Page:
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Graduation Day

Babs said, “I know you’re going to cry,” but I said I hadn’t cried at Wally’s graduation and didn’t think I’d cry at the Snapper’s.

She said, “This is different—this is it. After this you’ll have an empty nest”

But I didn’t cry. The kids were funny and excited and the bad plastic surgery and fabulous fashion faux pas in the crowd kept Rebecca, George and I pretty occupied. And when the Snapper went up on stage to receive his diploma, he hugged his way through every official. The principal, not a touchy-feely guy, tried backing away but the Snapper got him in a bear hug and Wally got it on camera. We laughed and went home and ate ice cream.

In retrospect I think I was just focused on the party, two days later. We’d been planning for months—and cooking for days—and it had morphed into a graduation party from high school for the Snapper and from cancer for George, a celebration of everything good that had happened.

It was all that and more.

There were old-heads in their 80’s on the porch, pre-schoolers playing in the street (it was closed off). The seniors took up the entire side yard, in what turned into a yearbook signing party. The bar area in the front yard was packed and in the backyard, the tables and chairs spilled into each other as friends and family sat, ate, moved to the next group and had their seats taken when they left for seconds. I said to one of my neighbors, “Thank god it didn’t rain” and he said expansively, “You could have used our house,” but I suspect that was the rum punch talking. George made gallons of it and even those who could walk home, later had trouble doing so.

Midway through the evening half of the party cut through a neighbor’s yard and emptied onto the elementary school field to watch the Snapper and Wally fire their homemade potato cannons into the summer dusk where the potatoes knocked branches out of trees and were retrieved by a flotilla of under-10’s, who raced around screaming as if they were finding gold coins. As it got dark, the rugby coaches set up bottle rockets on the front lawn until someone up the block came down and complained. One of the coaches offered him a beer and another said, “This is what makes America great—drinking and blowing things up.”

I finally sat down on a chair under a tree lit with multicolored mini-lights and watched the fireworks sizzle overhead. From where I sat I could see the diehards at candlelit tables in the backyard (killing off the rum punch and brownies) and the high schoolers scribbling away on chairs and tables, scrunched two to a chair and three and four to a bench, as if they couldn’t get close enough. Later, as they drifted away into the hot summer night in their barefeet and flipflops, I realized that this was the last time many of them would be all together—which probably explained how long they lingered. And at midnight we were still sitting in the soft darkness, under the lights, listening to music and the murmuring all around the yard.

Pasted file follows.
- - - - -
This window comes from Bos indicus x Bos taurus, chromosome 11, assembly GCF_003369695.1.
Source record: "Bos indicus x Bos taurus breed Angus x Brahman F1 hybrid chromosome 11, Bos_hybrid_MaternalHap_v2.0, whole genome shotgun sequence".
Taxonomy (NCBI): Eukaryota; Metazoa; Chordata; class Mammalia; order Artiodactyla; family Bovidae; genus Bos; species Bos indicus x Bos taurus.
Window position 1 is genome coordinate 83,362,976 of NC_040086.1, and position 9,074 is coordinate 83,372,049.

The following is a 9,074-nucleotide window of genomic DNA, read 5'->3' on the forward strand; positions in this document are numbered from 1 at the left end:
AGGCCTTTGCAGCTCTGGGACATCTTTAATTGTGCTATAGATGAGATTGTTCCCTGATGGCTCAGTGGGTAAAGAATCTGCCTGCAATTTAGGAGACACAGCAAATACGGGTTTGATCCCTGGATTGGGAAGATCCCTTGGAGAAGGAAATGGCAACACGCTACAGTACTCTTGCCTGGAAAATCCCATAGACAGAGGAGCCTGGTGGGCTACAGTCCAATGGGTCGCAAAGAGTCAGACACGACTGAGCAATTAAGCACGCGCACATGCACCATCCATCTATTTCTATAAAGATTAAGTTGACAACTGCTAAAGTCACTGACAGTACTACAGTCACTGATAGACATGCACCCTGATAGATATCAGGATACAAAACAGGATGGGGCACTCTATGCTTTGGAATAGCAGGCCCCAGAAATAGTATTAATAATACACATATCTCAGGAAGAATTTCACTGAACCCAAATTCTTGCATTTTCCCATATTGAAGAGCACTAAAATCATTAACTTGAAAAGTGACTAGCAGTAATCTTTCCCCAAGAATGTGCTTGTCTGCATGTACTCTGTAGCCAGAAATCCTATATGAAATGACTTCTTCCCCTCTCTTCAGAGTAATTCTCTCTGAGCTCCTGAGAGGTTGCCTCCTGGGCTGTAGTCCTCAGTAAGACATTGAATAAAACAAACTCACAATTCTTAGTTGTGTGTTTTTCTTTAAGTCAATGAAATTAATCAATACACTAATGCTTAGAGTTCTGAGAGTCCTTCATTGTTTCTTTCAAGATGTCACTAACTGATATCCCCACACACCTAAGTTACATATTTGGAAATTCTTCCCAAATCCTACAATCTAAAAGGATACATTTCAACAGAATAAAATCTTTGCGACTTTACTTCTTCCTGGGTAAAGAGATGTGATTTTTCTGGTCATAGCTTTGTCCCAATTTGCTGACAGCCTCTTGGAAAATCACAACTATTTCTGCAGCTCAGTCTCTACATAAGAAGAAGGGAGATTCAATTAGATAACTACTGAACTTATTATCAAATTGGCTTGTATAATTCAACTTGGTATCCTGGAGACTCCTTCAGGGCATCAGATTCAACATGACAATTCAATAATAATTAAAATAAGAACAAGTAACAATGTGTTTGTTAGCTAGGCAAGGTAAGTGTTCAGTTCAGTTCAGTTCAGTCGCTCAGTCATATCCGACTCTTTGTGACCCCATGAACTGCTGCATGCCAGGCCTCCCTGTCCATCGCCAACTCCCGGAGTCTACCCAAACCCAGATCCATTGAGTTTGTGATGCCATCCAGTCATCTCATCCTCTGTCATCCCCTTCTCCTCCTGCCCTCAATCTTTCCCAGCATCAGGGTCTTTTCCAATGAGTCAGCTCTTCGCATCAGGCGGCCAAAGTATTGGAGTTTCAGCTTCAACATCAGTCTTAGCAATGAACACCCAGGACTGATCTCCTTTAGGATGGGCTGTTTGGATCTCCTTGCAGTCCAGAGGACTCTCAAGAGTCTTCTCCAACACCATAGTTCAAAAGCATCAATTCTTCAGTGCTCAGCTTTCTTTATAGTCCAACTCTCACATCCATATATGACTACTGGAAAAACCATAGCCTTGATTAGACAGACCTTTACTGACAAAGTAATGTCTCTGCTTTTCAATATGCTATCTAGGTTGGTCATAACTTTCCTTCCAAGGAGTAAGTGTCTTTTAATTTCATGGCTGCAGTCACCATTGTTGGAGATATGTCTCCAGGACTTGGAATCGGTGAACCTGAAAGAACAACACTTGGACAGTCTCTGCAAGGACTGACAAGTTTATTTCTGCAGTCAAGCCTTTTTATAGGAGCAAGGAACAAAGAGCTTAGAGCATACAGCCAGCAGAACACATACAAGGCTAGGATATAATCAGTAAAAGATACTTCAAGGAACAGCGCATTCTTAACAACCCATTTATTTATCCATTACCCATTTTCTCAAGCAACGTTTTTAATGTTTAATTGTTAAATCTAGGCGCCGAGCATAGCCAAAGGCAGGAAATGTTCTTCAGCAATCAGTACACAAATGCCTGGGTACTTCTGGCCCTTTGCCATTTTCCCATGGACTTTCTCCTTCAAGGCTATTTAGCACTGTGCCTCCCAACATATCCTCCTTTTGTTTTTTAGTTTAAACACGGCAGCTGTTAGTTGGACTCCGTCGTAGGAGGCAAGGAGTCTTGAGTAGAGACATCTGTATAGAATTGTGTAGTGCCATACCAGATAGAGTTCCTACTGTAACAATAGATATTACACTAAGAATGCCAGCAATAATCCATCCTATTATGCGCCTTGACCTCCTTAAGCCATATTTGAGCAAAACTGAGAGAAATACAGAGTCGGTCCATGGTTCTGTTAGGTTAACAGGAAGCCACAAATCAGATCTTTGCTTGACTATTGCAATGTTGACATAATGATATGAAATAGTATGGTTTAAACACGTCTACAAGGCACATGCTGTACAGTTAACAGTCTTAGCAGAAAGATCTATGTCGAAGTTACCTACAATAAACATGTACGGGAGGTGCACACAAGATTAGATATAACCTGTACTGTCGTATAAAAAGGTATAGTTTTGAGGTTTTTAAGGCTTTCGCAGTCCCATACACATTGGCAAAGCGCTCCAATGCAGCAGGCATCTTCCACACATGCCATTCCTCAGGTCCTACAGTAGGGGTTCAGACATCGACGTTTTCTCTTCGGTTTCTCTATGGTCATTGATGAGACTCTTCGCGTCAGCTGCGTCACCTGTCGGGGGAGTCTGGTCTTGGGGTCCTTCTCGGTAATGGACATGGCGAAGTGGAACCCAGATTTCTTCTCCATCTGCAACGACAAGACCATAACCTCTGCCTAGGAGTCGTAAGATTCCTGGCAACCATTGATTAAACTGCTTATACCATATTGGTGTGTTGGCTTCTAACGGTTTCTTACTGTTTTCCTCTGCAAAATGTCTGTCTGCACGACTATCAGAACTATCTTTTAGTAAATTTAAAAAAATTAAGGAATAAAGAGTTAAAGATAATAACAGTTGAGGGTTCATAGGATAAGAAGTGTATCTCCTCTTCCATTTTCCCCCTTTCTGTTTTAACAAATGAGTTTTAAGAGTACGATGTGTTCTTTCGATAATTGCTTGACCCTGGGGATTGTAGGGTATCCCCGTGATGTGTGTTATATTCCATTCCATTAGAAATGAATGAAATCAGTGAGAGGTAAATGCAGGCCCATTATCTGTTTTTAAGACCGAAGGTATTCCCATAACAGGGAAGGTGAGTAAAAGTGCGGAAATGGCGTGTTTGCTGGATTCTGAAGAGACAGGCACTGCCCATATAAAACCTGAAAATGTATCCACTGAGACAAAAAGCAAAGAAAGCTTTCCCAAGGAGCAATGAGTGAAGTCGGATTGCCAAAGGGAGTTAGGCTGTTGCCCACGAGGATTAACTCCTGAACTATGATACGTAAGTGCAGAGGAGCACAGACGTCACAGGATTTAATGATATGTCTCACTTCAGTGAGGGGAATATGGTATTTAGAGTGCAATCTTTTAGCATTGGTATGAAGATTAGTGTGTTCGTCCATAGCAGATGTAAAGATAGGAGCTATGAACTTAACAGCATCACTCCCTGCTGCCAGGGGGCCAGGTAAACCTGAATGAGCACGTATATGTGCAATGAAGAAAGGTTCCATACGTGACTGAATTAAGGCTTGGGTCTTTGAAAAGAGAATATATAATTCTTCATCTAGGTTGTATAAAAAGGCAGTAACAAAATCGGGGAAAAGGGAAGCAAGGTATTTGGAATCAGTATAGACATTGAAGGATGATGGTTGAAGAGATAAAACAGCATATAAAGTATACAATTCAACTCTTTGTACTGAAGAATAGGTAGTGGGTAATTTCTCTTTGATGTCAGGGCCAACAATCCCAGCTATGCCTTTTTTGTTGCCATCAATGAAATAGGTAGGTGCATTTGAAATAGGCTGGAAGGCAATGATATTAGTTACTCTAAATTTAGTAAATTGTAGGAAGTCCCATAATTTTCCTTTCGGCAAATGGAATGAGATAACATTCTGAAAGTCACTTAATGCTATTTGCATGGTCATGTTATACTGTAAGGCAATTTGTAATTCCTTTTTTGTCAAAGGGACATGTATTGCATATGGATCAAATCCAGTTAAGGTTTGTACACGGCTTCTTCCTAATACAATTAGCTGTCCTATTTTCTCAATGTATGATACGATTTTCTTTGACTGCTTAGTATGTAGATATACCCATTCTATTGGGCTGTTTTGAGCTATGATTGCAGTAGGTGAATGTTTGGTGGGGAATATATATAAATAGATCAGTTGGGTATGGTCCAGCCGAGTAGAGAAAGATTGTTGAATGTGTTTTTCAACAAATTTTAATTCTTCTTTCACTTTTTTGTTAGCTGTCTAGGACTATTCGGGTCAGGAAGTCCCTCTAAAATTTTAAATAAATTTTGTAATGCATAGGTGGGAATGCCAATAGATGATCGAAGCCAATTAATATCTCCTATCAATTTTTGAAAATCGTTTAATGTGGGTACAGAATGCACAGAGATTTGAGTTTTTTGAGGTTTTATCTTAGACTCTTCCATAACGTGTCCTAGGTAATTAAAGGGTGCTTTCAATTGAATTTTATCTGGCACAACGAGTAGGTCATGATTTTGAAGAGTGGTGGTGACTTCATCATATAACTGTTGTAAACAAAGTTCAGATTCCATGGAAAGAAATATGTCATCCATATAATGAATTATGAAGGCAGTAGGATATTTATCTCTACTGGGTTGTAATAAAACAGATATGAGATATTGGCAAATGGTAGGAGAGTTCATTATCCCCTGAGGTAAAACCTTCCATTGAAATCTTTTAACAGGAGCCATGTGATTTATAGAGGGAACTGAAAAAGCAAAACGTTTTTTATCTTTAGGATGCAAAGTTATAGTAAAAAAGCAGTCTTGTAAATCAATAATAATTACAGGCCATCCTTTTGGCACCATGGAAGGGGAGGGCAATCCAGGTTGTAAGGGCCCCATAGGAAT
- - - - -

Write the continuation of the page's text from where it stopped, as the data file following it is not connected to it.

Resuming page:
The next day we slowly returned to normal, packing away tables, picking up empty soda bottles. George found food in the refrigerator that we had forgotten to put out. I said, “how did we miss that?” and George muttered something about the fruit juice in the rum punch being a healthy substitute. I said, “What the hell. No one complained and now we don’t have to cook.” A torrential summer rain eventually sent everyone in to take a nap and, still later, I drove Wally to the bus to return to his job. When I came back it was evening again and the yard, which had teemed with so many people just 24 hours earlier, was empty.

As empty as the house I am soon to have, I thought.

And that’s when it finally hit me.

I’ve spent the past twenty years longing for ten minutes of personal free time, racing to football and rugby and baseball games, packing lunches, attending teacher conferences, imposing deadlines, grounding recalcitrant teenagers and constantly tripping over dirty socks, jocks and sneakers … and occasionally swearing at the noise, mess and confusion.

Okay, maybe more than occasionally.

But as I stood under the tree in the rainy front yard I realized that when the mess goes, so will the crowds. I’ll see some of them over Christmas vacation, as I still see some of Wally’s friends. But I will know less and less about them and, eventually, when they show up on my front lawn a few years from now, I will probably not recognize them.

And Wally and the Snapper. They’ll come home. But they will never really live here again. During the party I heard Wally tell someone he lived on campus. As I was dropping him off at the bus I asked, “You know longer think of yourself as living here, do you?” And he said, “It’s not my house, though it’s still my home.” I said, “Nice save,” and let him out.

But it’s true.

This part of parenting is almost over. They may still need me, but they’re definitely moving on. As they should. As should I.

So no, I didn’t cry at graduation. But standing under the tree on a silent Sunday evening, I suddenly felt like it. And maybe I did.

Or maybe that was just a few final raindrops shaking themselves off the branches.

Knocked out by a potato missile.

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